“My job not only consists of dispensing medicines, but also in helping and supporting all the people who entrust me and my colleagues,” he began.

“In this non-ordinary period, I have felt many emotions, moments of stress and discouragement, alternating with moments in which you appreciate your job even more,” Mr Molinelli said.

“My colleagues and I are working long hours in emergency conditions, with gloves that make you sweat and masks that don’t let you breathe, nonstop… trying to not to touch your face, dealing with many people…but you do it in order to help anyone who needs it, without stepping back from duties as a pharmacist, because it just feels right that way,” he explained.

“At times a ‘thank you’, or a smile back at you are enough to make you understand that you are doing the right thing,” the pharmacist said.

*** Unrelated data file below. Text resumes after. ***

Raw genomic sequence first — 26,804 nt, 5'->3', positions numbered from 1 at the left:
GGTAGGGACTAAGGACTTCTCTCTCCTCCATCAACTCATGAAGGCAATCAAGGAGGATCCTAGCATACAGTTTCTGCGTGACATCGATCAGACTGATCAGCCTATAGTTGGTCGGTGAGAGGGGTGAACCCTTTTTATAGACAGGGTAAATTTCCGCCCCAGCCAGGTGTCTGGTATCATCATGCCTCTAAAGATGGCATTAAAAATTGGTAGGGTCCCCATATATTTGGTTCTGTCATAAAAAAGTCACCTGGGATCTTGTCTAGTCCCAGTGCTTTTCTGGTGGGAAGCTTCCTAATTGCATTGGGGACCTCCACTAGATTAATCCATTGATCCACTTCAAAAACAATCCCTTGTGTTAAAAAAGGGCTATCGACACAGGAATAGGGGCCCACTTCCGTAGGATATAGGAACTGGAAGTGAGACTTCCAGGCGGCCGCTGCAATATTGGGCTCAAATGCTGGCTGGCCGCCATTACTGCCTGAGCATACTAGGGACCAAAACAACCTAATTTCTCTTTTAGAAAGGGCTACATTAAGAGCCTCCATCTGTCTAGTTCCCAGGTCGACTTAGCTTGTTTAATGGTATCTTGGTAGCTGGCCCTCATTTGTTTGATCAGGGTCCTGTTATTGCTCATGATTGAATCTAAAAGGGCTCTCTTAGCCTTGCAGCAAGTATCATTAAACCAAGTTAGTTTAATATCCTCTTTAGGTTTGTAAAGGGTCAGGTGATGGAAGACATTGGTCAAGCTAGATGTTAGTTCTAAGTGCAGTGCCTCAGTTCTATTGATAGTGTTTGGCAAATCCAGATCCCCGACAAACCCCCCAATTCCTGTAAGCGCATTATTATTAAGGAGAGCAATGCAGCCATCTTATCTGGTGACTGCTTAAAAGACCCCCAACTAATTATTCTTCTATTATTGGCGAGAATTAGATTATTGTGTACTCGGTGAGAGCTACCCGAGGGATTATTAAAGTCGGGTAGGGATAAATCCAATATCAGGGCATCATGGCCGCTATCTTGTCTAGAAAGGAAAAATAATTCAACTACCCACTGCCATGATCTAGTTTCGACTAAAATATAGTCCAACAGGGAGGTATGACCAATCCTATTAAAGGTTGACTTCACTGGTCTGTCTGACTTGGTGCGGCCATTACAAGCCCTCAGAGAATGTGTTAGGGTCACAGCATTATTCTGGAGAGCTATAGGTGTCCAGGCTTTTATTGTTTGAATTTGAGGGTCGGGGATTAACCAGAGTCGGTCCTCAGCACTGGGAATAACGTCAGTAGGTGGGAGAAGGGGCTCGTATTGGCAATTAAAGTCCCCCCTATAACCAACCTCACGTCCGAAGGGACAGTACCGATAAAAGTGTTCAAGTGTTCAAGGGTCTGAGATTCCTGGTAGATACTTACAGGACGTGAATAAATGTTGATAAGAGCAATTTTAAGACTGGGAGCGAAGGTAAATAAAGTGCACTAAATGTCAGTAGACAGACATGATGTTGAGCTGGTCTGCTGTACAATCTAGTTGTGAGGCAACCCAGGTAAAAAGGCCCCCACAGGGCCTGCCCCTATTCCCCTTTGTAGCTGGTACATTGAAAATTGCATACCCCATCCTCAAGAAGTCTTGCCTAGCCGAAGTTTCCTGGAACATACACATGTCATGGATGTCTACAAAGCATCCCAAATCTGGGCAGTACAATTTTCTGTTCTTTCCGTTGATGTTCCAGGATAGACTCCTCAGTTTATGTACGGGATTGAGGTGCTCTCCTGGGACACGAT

‘The Lockdown Has Brought Us Closer and Back Together’

At the beginning of the lockdown, Stephanie Budai, a twenty year-old blogger who lives in Florence with her family, was posting daily updates on her Instagram account expressing her feelings about the lockdown, but in the last few days she has taken to sharing throwback pictures reminiscing of life before the global pandemic.

Miss Budai has been feeling conflicting emotions, oscillating between experiencing fear about COVID-19, and a sense of comfort by a community that has united in solidarity.

“Many times I’m feeling sad and depressed because I see every day how many people are dying and how many of them are sick,” she told the Sarajevo Times.

“The lockdown makes you sick a little bit, because you are scared… but also a lot of times I’m happy because I know that we can fight the virus and be happy and free again.

 “I have experienced a lot of things under the lockdown, mostly, I experienced how great our community is!…We are in this together, and I never thought that in a situation like this we will be such a great team,” she said.

Miss Budai added that she believes the experience of being in lockdown has caused her to connect in a deeper way with her family and others in the community.